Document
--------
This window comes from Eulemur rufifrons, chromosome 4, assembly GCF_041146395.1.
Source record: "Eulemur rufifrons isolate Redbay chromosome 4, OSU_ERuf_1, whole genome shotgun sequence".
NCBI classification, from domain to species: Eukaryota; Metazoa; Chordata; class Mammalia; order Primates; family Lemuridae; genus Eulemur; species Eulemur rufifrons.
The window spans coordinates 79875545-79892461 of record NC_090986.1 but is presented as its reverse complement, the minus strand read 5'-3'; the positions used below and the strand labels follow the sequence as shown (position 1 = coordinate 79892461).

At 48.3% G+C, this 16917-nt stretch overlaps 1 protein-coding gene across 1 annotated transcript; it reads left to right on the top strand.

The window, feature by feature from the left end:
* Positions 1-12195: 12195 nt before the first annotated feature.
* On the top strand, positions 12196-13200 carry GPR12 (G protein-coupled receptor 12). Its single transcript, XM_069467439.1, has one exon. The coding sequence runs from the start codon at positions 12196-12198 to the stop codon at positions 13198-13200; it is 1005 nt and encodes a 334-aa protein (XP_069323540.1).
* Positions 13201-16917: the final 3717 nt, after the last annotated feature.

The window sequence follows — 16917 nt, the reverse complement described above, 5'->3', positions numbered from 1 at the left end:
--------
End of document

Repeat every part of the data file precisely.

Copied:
This window comes from Eulemur rufifrons, chromosome 4, assembly GCF_041146395.1.
Source record: "Eulemur rufifrons isolate Redbay chromosome 4, OSU_ERuf_1, whole genome shotgun sequence".
NCBI classification, from domain to species: Eukaryota; Metazoa; Chordata; class Mammalia; order Primates; family Lemuridae; genus Eulemur; species Eulemur rufifrons.
The window spans coordinates 79875545-79892461 of record NC_090986.1 but is presented as its reverse complement, the minus strand read 5'-3'; the positions used below and the strand labels follow the sequence as shown (position 1 = coordinate 79892461).

At 48.3% G+C, this 16917-nt stretch overlaps 1 protein-coding gene across 1 annotated transcript; it reads left to right on the top strand.

The window, feature by feature from the left end:
* Positions 1-12195: 12195 nt before the first annotated feature.
* On the top strand, positions 12196-13200 carry GPR12 (G protein-coupled receptor 12). Its single transcript, XM_069467439.1, has one exon. The coding sequence runs from the start codon at positions 12196-12198 to the stop codon at positions 13198-13200; it is 1005 nt and encodes a 334-aa protein (XP_069323540.1).
* Positions 13201-16917: the final 3717 nt, after the last annotated feature.

The window sequence follows — 16917 nt, the reverse complement described above, 5'->3', positions numbered from 1 at the left end: